The bottom line is that the most parsimonious explanation for the evidence regarding the toddler is “anthropogenic deposition of the corpse” i.e., that he or she had been deliberately buried around 41,000 years ago, they conclude.

Does it prove that all Neanderthals buried their dead? Certainly not, but it strongly indicates that some did.

Is it possible that these late Neanderthals occupying the La Ferrassie rock shelter were influenced by Homo sapiens?

Theoretically, perhaps. Recent evidence indicates that modern humans reached Europe earlier than had been assumed. In 2013, modern human remains were identified at Bacho Kiro Cave, Bulgaria – from 45,000 years ago. The humans were found with pendants made from cave bear teeth that were like ones made even later by the last Neanderthals of Western Europe, that team headed by Jean-Jacques Hublin wrote.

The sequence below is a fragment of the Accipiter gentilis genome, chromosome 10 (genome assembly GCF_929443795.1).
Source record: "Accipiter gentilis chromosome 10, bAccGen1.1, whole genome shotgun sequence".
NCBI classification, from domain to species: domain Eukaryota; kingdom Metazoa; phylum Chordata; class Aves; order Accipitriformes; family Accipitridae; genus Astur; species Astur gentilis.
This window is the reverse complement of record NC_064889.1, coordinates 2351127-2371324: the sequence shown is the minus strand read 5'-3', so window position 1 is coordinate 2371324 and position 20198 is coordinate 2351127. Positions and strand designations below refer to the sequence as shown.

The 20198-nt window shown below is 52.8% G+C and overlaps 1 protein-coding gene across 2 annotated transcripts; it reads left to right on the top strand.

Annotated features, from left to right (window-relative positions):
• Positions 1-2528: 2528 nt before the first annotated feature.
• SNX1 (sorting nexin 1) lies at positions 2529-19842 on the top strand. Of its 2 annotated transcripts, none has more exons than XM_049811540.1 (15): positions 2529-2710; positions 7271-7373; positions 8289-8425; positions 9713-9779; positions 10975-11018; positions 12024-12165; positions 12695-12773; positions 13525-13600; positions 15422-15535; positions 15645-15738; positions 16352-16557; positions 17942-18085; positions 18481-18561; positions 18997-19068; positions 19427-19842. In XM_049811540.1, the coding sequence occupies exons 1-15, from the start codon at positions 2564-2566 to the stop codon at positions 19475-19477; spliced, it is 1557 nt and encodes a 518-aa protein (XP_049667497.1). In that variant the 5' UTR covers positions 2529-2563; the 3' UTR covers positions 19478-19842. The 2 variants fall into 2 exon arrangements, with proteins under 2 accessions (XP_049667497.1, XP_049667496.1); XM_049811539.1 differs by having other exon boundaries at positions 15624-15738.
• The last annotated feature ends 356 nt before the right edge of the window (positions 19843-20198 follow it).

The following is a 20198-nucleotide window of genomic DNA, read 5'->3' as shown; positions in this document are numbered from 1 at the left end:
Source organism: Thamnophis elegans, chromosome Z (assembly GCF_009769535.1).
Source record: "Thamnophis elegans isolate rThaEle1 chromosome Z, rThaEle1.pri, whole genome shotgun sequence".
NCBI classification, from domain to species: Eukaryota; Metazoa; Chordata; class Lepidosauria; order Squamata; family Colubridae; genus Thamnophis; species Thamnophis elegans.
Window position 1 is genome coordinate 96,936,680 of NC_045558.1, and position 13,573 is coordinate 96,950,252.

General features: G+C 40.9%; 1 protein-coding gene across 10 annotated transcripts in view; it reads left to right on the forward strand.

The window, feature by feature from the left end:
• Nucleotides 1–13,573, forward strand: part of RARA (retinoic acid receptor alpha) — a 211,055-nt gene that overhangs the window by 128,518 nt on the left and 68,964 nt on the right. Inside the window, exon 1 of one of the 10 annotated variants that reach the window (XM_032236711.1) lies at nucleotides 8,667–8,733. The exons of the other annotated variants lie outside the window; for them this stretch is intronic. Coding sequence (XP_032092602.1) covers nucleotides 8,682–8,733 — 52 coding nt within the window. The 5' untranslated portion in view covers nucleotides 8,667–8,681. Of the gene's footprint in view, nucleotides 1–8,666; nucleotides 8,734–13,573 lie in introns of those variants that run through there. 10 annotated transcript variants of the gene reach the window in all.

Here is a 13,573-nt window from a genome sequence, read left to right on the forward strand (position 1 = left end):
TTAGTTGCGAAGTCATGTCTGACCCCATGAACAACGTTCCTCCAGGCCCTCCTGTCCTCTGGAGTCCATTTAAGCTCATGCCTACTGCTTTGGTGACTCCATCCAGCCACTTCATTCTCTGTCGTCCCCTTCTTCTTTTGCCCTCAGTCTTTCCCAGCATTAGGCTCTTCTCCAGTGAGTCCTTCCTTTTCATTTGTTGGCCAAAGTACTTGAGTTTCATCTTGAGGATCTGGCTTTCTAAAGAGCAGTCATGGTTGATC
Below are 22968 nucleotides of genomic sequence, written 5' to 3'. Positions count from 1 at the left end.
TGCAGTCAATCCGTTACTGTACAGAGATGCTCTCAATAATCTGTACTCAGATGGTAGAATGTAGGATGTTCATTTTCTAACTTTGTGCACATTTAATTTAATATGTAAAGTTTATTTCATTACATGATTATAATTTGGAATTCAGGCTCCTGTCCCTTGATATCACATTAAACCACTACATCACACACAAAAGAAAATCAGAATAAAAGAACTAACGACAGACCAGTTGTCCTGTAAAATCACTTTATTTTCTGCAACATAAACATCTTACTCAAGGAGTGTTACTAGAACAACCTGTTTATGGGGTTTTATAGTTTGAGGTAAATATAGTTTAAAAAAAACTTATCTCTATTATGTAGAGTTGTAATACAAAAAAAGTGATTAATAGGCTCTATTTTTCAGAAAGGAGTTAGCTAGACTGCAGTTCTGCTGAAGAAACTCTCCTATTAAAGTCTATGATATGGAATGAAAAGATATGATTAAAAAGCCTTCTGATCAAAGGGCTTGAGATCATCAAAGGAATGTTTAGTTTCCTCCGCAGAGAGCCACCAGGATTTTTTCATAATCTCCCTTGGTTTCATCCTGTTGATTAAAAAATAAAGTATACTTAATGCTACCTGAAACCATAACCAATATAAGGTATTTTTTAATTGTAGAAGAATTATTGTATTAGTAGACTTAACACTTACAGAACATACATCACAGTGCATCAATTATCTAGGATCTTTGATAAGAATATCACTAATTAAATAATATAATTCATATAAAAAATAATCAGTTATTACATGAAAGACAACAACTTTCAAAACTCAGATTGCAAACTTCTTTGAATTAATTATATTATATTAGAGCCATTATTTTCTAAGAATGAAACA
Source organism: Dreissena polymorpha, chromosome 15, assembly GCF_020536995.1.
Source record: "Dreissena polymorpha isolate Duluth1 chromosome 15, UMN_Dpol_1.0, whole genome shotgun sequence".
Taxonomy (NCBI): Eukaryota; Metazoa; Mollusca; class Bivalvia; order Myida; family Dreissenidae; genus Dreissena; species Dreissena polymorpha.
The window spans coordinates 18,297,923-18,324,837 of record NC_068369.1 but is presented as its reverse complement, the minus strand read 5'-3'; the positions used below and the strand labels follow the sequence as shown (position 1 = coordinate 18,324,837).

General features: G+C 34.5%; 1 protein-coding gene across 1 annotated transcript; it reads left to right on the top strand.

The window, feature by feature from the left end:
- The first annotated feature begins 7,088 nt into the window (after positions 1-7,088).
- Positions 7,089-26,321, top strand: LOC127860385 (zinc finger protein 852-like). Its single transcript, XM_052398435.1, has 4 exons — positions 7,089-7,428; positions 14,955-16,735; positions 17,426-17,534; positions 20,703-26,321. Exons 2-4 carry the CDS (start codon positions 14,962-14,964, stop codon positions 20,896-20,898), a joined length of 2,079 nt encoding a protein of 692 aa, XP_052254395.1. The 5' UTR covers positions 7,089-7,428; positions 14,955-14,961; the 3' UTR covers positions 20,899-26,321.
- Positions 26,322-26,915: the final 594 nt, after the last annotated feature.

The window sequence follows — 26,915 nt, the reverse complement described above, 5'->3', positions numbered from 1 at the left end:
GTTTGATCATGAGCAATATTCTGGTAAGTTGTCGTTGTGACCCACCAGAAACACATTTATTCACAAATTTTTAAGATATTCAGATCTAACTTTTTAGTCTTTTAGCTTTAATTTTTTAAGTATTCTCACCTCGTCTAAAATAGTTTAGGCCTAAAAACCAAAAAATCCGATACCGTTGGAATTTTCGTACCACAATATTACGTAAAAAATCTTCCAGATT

The Bulgarian discovery supported models that Homo sapiens migrated into Europe in waves, and intermixed with the declining Neanderthal populations. How long the two variants – sapiens and Neanderthals – coexisted is, for now, anybody’s guess, but it seems to have been thousands of years.

Ultimately, the Neanderthals were replaced, though only after interbreeding with us. Since that happened in Europe and/or the Levant – and right here in Israel – the thinking had been that sub-Saharan African populations don’t have a Neanderthal signal in their DNA. But they do, subsequent research has shown. Wondrously, though, some of Neanderthal genes in today’s Africans apparently stemmed from DNA from humans that left Africa early, at least 100,000 years ago, mixed with Neanderthals, and then their descendants went back to Africa bringing their mixed heritage with them. And the rest is prehistory.

Today’s folks in Asia, Europe and America got about 2 percent of their DNA from Neanderthals, sub-Saharan Africans rather less. Neanderthals mixed with Denisovans too – and so did we. Some of us today have Denisovan genes too, as well as whispers of DNA from other hominins we can’t even identify. Sexually fastidious, our ancestors were not.